You’ll want to make sure your application arrives at the CSLB’s Headquarters Office and is processed before the expiration date to make sure you can keep working as a licensed landscaper and avoid paying the delinquent renewal fees. 

Here are the fees for renewing an expired license:

  • Active Delinquent Renewal (Sole Owner): $675
  • Inactive Delinquent Renewal (Sole Owner): $450
  • Active Delinquent Renewal (Non-Sole Owner): $1,050
  • Inactive Delinquent Renewal (Non-Sole Owner): $750

You have 90 days from the expiration date to petition a retroactive renewal so you can keep working. You’ll need to send the CSLB a written petition that shows that you missed your expiration date for circumstances beyond your control. 

You have five years to renew an expired license before you’ll need to reapply.

Requirements for business owners

If you use your license to work for a landscaping firm, you don’t need to worry about business requirements. However, if you want to be the boss, choose the projects, hire the talent, and perform the work, you’ll need to get your insurance, permits, and documentation lined up.

Starting a landscaping business typically involves 6 steps:

  1. Plan which services to offer: Choose which clients you will serve and which services to provide. For example, will you serve residences or commercial clients (or both)? Will you provide landscape design services or just hands-on work?
  2. Find financing: Starting a landscaping business isn’t cheap. While you can technically get started with just your hands, you need insurance, licensing, vehicles, and equipment—and that all costs money. Check with your local bank to see if you qualify for a business loan.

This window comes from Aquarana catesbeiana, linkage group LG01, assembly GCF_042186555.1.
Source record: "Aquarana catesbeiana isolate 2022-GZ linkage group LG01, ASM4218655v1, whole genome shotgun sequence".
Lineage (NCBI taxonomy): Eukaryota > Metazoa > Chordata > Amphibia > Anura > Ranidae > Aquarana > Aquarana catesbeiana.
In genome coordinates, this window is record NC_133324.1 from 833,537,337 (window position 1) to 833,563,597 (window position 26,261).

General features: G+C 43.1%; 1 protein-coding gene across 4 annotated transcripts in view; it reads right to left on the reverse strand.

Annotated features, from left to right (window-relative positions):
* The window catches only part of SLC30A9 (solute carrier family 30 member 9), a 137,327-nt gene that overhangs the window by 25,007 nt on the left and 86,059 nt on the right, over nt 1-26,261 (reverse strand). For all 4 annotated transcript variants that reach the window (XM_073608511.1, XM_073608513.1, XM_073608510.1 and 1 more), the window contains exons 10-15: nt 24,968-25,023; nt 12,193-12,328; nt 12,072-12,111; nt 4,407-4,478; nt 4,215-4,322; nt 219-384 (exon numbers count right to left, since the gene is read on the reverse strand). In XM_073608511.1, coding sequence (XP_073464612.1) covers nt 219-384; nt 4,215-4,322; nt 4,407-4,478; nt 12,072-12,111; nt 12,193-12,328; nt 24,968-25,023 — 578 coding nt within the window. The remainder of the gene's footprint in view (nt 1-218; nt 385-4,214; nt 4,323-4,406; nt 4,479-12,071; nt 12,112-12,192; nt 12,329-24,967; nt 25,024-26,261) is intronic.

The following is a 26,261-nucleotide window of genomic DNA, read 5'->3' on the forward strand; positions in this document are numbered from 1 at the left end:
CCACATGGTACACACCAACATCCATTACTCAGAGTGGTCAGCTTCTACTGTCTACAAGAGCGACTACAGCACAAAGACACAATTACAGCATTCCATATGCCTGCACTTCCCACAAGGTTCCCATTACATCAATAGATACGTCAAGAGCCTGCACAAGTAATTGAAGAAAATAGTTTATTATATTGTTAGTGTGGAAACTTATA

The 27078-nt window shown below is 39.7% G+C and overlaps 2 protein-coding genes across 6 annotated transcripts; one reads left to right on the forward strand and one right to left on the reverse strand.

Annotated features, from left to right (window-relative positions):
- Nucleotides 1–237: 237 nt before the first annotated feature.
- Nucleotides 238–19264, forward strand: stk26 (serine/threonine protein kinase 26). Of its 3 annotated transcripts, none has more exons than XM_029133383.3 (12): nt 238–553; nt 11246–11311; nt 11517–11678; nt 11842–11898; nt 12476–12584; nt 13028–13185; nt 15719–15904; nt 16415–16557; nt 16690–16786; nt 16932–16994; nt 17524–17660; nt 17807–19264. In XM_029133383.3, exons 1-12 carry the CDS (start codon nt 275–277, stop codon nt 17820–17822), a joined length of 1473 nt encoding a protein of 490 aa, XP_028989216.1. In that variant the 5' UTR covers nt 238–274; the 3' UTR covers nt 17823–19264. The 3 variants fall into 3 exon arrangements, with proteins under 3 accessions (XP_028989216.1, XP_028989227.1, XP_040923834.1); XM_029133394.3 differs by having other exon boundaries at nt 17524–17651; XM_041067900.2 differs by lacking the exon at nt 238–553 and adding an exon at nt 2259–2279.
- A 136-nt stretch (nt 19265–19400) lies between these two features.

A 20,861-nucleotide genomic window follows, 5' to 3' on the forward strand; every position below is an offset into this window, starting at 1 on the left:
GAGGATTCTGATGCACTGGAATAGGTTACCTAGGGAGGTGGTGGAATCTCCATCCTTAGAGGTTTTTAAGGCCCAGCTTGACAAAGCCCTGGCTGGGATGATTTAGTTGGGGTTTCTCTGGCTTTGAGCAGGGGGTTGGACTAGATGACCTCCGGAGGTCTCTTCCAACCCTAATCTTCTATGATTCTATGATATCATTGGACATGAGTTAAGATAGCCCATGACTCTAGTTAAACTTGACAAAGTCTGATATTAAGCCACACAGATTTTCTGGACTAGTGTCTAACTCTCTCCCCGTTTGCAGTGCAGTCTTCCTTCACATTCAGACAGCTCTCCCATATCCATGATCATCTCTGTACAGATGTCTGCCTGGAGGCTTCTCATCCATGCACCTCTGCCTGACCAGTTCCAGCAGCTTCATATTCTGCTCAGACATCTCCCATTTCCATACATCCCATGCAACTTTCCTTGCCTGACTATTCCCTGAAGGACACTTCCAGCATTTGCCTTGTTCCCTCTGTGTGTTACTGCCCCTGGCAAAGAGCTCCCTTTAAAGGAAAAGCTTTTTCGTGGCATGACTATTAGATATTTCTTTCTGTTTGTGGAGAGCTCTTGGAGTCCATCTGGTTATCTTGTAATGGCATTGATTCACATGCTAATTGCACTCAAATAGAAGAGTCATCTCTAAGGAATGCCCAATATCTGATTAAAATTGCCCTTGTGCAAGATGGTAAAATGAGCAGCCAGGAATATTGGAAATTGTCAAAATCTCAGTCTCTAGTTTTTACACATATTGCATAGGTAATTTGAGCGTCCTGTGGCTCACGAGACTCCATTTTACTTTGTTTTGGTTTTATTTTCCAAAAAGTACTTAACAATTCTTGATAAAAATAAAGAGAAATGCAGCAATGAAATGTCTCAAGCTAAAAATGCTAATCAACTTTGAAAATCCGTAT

3. Register your business: Your landscaping license isn’t the same as a business license. If you want to own and operate your own company, you must register your landscaping firm’s name and secure a business license in your city or state.
  4. Price your services: Don’t wait until it’s time to send an estimate to get your pricing together. Figure out how much things cost and what prices you need to set to turn a profit. Review what your local competition offers so that you can competitively price your services.
  5. Market your business: Help your customers find you. This might mean setting up a website, building social media profiles, creating a Google Business account, and running local ads.
  6. Hire a team: You can’t do it all yourself. When you run a business, you need employees to help. Find talent and provide competitive wages.

Need more details? We break down these steps with everything you need to know in our guide to starting a landscaping business. Give it a read to make sure you don’t miss anything important.

Don’t forget about business insurance. The CSLB requires contractors to secure the following:

Does a landscaping license increase your earning potential?

Yes, it does. Without a landscaping license, you’ll be stuck with jobs that pay less than $500. While you can make a living on these wages, you won’t come close to tapping your full earnings potential.

From the get-go, you can expect to make around $31,304 landscaping in California. Once you have more experience, you can earn wages up to $41,553. But that’s just as an employee contractor—your wage potential almost doubles when you become a landscaping business owner.

Curious how much you could be making as a landscaper? Take a peek at our handy-dandy Essential Landscaper Salary Guide. We’ve crowdsourced information to give you salary data based on national averages, years of experience, and geographic location.

Whether you’re planning on staying in California or making your way across the country, we have the salary data you need to make an informed decision. California’s landscapers tend to make 12% more than the national average, whereas Florida landscapers typically earn 12% less than the national average.

Information like this is critical to know before you plan your future or put roots down. Bookmark our salary guide and use it to chart your  career trajectory and start hiring a winning team.